Pink custom-built seesaws have been placed on both sides of a slatted steel border fence that separates the United States and Mexico so that children from both the countries can play together.
A set of fluorescent pink seesaws have been built across the US-Mexico border by a couple of professors seeking to bring a playful concept of unity to both the sides of the divide. CNN reported that one side of the seesaw lies in Sunland Park, New Mexico and the other in Anapra, Mexico.
Ronald Rael, a professor of architecture at the University of California, Berkeley, and Virginia San Fratello, an associate professor of design at San José State University are the ones who came up with this idea. UC-Berkeley said that the two professors designed a concept for a binational seesaw at the border for a book called 'Borderwall as Architecture: A Manifesto for the U.S.-Mexico Boundary', back in 2009, which uses "humor and inventiveness to address the futility of building barriers." And now, ten years later, their conceptual drawings have become a reality. Rael and his crew transported the seesaws to Sunland Park, New Mexico, separated by a steel fence from Ciudad Juárez, Mexico.
Artists installed seesaws at the border wall so that kids in the U.S. and Mexico could play together. It was designed by architect Ronald Rael. — Mauricio Martínez (@martinezmau) July 30, 2019
Beautiful reminder that we are connected: what happens on one side impacts the other.
🇲🇽 ❤️ 🇺🇸 pic.twitter.com/vSpfxhtvkX
Professor Rael's Instagram post which revealed the picture of 3 pink see-saws on the Southern border of New Mexico has garnered over a hundred thousand likes and has received thousands of comments. Ronald wrote on the post, “One of the most incredible experiences of my and Virginia San Fratello’s career [is] bringing to life the conceptual drawings of the Teeter-Totter Wall from 2009 in an event filled with joy, excitement, and togetherness at the borderwall."
"The wall became a literal fulcrum for U.S. – Mexico relations and children and adults were connected in meaningful ways on both sides with the recognition that the actions that take place on one side have a direct consequence on the other side. Amazing thanks to everyone who made this event possible like Omar Rios [CHOPEkE Collective] for collaborating with us, the guys at Taller Herrería in Ciudad Juárez for their fine craftsmanship, Ana Teresa Fernández for encouragement and support, and everyone who showed up on both sides including the beautiful families from Colonia Anapra, and Kerry Doyle, Kate Green, Ersela Kripa, Stephen Mueller, Juancarlos Reyes, Chris Gauthier and many others (you know who you are),” he added.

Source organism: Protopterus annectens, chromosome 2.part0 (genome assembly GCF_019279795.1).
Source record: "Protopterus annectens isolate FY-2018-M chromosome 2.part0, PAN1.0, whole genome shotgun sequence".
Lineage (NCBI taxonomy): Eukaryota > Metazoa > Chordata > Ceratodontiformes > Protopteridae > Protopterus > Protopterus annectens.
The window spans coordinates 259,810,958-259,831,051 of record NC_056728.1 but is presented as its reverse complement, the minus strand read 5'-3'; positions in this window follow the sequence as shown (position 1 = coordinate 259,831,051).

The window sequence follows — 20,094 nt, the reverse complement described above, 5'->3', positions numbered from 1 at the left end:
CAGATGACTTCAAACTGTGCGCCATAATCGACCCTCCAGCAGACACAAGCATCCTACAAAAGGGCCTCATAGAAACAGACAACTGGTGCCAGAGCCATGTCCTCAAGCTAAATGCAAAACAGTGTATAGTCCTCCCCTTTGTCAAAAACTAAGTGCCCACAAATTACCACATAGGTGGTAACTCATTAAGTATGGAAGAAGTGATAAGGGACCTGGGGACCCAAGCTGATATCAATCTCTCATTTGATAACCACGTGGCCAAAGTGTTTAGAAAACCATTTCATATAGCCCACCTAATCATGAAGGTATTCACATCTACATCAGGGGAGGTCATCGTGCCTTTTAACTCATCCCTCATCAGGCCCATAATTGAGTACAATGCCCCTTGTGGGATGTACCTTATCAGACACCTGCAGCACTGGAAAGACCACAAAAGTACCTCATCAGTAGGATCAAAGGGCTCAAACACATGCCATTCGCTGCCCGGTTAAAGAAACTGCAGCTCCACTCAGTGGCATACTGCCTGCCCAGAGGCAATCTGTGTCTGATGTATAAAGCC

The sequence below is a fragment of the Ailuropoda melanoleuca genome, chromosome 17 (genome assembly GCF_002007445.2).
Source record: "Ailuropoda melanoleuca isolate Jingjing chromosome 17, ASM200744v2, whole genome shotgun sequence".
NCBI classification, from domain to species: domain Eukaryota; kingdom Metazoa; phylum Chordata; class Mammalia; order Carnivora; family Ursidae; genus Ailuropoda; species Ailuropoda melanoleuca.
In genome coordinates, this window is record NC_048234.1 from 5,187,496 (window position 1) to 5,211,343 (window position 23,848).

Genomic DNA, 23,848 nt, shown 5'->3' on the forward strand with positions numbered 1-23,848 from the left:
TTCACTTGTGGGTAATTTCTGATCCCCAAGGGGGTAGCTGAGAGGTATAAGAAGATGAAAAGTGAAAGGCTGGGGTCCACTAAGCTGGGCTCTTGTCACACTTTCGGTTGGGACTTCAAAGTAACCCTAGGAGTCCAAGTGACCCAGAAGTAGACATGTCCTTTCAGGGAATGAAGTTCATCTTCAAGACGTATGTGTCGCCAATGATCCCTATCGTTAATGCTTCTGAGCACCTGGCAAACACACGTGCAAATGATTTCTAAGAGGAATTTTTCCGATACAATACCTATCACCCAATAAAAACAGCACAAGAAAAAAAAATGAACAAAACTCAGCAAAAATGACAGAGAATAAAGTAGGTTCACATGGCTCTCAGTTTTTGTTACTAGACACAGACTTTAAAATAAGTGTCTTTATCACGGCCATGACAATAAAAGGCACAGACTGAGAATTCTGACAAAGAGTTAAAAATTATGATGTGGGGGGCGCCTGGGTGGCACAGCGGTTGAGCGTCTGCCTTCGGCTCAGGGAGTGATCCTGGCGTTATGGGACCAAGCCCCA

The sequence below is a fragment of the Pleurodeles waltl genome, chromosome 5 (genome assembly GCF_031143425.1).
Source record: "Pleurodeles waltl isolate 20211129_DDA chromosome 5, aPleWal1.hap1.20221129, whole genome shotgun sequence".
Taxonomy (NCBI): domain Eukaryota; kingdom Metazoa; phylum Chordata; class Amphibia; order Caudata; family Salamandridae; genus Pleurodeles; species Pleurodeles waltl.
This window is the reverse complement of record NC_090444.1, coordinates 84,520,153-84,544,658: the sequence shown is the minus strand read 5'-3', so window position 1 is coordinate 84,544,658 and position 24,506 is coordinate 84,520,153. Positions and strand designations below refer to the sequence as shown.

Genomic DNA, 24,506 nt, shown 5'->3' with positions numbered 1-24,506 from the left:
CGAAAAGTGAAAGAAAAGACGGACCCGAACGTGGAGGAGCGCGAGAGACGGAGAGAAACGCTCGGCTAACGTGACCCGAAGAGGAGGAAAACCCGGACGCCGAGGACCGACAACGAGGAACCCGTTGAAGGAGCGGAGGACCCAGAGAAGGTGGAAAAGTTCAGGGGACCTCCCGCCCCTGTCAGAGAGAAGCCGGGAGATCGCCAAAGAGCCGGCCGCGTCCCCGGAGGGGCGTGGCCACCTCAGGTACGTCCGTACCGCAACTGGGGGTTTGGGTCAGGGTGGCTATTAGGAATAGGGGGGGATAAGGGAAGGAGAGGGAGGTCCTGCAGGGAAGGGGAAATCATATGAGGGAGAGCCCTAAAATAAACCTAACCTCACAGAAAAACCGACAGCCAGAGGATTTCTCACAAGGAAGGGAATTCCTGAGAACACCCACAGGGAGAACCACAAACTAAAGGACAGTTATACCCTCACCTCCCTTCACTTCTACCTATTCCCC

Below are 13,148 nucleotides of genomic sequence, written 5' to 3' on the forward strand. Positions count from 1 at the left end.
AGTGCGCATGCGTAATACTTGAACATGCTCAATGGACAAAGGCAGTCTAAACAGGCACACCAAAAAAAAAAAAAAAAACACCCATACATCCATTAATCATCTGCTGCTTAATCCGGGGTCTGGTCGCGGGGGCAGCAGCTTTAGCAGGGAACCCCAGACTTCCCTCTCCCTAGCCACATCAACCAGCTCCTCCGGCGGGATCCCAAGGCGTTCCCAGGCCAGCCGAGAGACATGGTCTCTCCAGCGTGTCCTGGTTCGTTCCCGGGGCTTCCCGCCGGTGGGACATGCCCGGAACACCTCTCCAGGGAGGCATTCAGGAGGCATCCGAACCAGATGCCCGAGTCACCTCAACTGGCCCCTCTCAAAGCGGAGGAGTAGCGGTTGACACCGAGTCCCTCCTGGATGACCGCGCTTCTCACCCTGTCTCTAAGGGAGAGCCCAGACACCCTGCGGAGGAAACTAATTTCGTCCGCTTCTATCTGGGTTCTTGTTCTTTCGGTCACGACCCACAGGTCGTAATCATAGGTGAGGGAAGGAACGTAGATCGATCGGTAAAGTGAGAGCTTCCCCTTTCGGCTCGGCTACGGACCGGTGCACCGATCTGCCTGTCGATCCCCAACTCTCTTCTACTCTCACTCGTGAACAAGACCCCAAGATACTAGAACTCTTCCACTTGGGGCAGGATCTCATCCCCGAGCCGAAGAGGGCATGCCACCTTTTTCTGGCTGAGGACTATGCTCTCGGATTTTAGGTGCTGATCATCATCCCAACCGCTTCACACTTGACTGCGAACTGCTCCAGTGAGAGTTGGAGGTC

CNN also confirmed that Sunland Park, New Mexico is also where a private group built its own border wall using millions of dollars raised in a GoFundMe campaign. The militia also detained migrants in this town earlier this year. The University of California published an official statement where they said that people from both sides of the border came together to play in a "unifying act".
They also reported that the people on the Mexico side had no idea that this was going to happen. Videos of the seesaws went viral and started acquiring thousands of views after one was posted on Twitter by Mexican actor Mauricio Martinez.
“What is done on one side has an impact on the other, and that is what a seesaw does.”— DW News (@dwnews) July 30, 2019
The seesaws were built across the US-Mexico border so children from the two sides can connect despite the barriers. pic.twitter.com/gYSGKJyR28
Based on a U.S. Department of Homeland Security internal report seen by Reuters that was published last year, President Donald Trump's “wall” along the U.S.-Mexico border would be a series of fences and walls that would cost as much as $21.6 billion and take more than three years to construct.
Mexico–United States border extends 1,954 miles, in addition to the maritime boundaries of 18 miles in the Pacific Ocean and 12 miles in the Gulf of Mexico. This "seesaw" initiative by the UC-Berkley professors comes amid America’s highly-debated stance on immigration, including how best to handle the many people who arrive at the southern border seeking new lives in the U.S.
The book is called Borderwall as Architecture. The seesaw is modelled in there, as well as essays + ideas on border walls in history & future; protests, solutions, concepts. On the right is Rael yesterday. pic.twitter.com/58UfLkZOTD— Hannah Jane Parkinson (@ladyhaja) July 30, 2019
One day these kids will tear down these walls— MaKin (@KiarKini) July 30, 2019